Calgary, AB T2G 0P8
Acting Executive Director: Sandra Clarkson
Board Chair: Ken Uzeloc
Charitable Reg. #: 11882 3459 RR0001
Grade: A-The grade is based on the charity's public reporting of the work it does and the results it achieves.
Need for Funding
Cents to The Cause
Full-time staff #162
Avg. Compensation $67,884
Top 10 Staff Salary Range
|$300k - $350k||0|
|$250k - $300k||0|
|$200k - $250k||2|
|$160k - $200k||4|
|$120k - $160k||0|
|$80k - $120k||4|
|$40k - $80k||0|
About Calgary Drop-in:
Established in 1961, Calgary Drop-In & Rehab Centre (the DI) helps people who are poor or homeless. There are about 3,200 homeless people in Calgary every night. Calgary homeless shelters have 1886 beds, with 1006 located at the DI facilities. Last year, close to 20,000 Calgarians used the DI’s emergency shelters or one of the other programs such as counselling, education, or affordable housing. About 60% of people using the DI are 46-65 years old, meaning that the charity adapts programs, such as computer and financial literacy training, to be accessible to older adults.
Calgary Drop-In & Rehab Centre provides more than 50 programs, each addressing at least one need based on Maslow’s hierarchy. Emergency shelter, food, and clothing address basic physiological needs. A medical team of 2 registered nurses and 1 assistant nurse see over 5,000 patients at the DI every year to address health and safety needs. Musical performances and maintenance of a community garden encourage positive socialization. Education and employment training act to improve self-esteem. Finally, the affordable housing program charges rent at 30% of a client’s income, allowing them to avoid homelessness while becoming self-sufficient.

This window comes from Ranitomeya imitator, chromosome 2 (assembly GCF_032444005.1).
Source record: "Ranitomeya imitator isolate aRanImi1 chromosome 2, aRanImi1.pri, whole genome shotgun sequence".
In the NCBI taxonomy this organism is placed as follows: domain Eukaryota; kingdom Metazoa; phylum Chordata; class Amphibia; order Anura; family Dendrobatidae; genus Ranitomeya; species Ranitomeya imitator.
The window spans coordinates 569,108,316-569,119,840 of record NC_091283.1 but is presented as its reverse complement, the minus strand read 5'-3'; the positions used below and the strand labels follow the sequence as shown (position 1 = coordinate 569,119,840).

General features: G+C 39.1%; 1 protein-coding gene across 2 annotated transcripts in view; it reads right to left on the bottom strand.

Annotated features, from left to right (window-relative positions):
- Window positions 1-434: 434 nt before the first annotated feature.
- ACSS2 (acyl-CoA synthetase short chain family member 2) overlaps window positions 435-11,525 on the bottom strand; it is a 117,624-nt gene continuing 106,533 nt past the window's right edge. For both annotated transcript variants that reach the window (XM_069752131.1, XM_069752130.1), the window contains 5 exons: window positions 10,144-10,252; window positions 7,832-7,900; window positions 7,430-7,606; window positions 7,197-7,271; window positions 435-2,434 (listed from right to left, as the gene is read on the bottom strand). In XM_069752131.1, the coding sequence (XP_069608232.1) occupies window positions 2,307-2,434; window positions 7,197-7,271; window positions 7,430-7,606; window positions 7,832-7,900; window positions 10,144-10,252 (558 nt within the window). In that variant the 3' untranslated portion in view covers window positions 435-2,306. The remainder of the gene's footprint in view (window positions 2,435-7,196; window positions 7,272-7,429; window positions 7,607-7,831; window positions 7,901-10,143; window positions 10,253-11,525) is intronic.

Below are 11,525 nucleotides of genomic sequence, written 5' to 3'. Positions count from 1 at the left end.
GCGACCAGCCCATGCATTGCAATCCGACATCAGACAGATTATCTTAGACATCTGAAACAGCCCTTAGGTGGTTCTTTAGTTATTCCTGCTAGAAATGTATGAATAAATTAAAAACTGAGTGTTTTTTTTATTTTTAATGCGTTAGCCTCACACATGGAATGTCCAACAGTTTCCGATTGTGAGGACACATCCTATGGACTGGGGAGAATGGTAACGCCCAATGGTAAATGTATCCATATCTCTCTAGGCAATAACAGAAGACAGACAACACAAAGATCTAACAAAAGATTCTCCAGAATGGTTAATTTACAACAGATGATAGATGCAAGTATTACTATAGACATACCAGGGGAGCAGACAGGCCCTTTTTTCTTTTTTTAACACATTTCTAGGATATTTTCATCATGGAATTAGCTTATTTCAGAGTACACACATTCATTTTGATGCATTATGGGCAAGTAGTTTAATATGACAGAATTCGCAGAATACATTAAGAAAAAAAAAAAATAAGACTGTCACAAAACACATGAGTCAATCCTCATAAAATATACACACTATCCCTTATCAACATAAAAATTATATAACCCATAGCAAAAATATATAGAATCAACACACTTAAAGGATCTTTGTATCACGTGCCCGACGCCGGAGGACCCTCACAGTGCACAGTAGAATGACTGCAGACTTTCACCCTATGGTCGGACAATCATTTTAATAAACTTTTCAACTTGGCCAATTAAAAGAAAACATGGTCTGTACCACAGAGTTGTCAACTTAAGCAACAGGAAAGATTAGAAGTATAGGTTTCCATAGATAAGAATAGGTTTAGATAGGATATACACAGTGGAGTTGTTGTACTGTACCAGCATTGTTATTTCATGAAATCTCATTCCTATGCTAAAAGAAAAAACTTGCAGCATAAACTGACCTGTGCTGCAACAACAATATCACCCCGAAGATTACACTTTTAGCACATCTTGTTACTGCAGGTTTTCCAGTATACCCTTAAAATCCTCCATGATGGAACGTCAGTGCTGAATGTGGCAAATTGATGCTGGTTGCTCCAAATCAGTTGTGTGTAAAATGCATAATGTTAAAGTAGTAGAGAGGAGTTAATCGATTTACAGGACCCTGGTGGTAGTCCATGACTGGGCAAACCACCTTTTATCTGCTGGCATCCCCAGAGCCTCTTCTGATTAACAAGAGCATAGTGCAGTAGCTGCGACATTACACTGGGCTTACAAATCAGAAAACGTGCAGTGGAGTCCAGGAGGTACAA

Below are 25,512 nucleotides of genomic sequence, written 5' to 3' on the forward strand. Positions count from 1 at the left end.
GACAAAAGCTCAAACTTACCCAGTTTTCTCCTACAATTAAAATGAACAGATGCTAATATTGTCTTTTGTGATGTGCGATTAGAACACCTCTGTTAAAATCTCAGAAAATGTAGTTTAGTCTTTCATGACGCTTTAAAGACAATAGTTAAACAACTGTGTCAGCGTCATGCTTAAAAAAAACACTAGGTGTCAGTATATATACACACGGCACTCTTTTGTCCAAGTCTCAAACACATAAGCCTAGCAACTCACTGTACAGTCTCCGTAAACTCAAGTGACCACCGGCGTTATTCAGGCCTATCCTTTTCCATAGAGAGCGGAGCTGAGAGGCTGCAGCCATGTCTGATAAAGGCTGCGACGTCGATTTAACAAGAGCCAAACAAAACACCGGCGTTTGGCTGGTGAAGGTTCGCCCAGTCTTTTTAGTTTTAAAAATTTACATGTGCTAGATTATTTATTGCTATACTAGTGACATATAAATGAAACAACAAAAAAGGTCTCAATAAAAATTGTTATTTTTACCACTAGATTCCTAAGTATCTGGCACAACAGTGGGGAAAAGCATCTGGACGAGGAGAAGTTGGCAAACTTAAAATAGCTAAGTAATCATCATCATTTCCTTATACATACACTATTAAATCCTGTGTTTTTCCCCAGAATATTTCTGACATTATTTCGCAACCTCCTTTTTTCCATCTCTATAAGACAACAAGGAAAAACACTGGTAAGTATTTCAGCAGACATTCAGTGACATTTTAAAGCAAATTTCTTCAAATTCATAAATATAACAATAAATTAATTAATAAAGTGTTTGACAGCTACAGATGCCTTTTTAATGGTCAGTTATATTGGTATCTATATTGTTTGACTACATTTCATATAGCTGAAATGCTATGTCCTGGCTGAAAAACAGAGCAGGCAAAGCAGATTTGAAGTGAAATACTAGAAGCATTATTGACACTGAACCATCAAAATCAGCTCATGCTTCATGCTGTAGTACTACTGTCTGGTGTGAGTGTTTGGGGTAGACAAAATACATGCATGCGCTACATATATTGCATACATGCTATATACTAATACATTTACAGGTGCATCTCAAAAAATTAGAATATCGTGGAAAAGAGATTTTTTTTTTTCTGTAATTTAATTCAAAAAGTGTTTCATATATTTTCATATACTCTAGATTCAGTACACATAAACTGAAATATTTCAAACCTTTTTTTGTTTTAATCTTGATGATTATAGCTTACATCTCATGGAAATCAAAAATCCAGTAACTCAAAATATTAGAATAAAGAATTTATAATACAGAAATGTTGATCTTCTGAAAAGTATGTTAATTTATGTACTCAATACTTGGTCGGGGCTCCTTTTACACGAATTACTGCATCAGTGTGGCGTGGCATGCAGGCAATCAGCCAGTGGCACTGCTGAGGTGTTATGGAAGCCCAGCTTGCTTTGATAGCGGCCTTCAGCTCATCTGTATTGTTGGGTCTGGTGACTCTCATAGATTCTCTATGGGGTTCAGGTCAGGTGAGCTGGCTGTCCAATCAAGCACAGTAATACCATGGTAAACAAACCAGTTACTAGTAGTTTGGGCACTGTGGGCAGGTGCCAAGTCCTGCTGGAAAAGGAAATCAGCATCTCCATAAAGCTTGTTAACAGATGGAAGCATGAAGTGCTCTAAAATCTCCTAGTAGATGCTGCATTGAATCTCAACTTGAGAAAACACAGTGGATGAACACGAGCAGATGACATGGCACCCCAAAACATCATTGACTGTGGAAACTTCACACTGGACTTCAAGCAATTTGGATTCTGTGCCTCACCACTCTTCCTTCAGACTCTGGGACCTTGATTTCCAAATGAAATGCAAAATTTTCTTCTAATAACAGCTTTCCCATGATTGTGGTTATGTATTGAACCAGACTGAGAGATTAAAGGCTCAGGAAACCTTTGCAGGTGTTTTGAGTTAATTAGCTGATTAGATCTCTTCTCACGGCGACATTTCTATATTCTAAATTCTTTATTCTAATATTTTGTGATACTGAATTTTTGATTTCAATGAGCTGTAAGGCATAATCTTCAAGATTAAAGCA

In F2017, Calgary Drop-In & Rehab Centre served 1,217,694 meals and distributed 111,813 clothing items. There were 168 graduates from a 3-week employment training program, and 9,659 clients were sent out on jobs in the community.
Results and Impact: Calgary Drop-In & Rehab Centre reports that 80% of people from its shelter return to the community within 30 days and do not reappear at the DI shelter.
Recent News: Calgary media have reported workplace bullying at Calgary Drop-In Centre. Its management and directors have issued a statement saying they are taking this matter seriously and it may warrant an internal or independent investigation. On March 6, 2018 Debbie Newman, Executive Director, resigned. Sandra Clarkson is the interim Executive Director until the position is filled. June 2018, CBC reports that the province has reviewed these allegations and is satisfied with the leadership change and recent steps to improve its workplace.
Calgary Drop-In & Rehab Centre is a medium-sized charity with $3.5m in donations during F2017. Most of the charity’s funding comes from government grants, totaling $14.2m, or 61% of revenue in F2017. Administrative costs were 4% of revenues and fundraising costs were 15% of donations, up from just 4% in F2015. Despite the upward trend in fundraising costs, for every $1 donated, 81 cents go to the cause. This falls within Charity Intelligence’s reasonable range for overhead spending. Funding reserves of $7.0m can cover 35% of annual program costs, or just over 4 months of programs. This indicates a need for funding.
This charity report is an update that is has been sent to Calgary Drop-In & Rehab Centre for review. Changes and edits may be forthcoming.
Updated on May 29, 2018 by Madison Kerr.
Financial RatiosFiscal year ending March
|Administrative costs as % of revenues||3.8%||3.9%||4.0%|
|Fundraising costs as % of donations||15.4%||7.8%||4.4%|
|Program cost coverage (%)||35.3%||26.9%||23.4%|
Summary Financial StatementsAll figures in $000s
|Goods in kind||3,423||3,310||3,389|
|Fees for service||1,998||2,252||2,466|
|Cash flow from operations||2,258||1,933||3,152|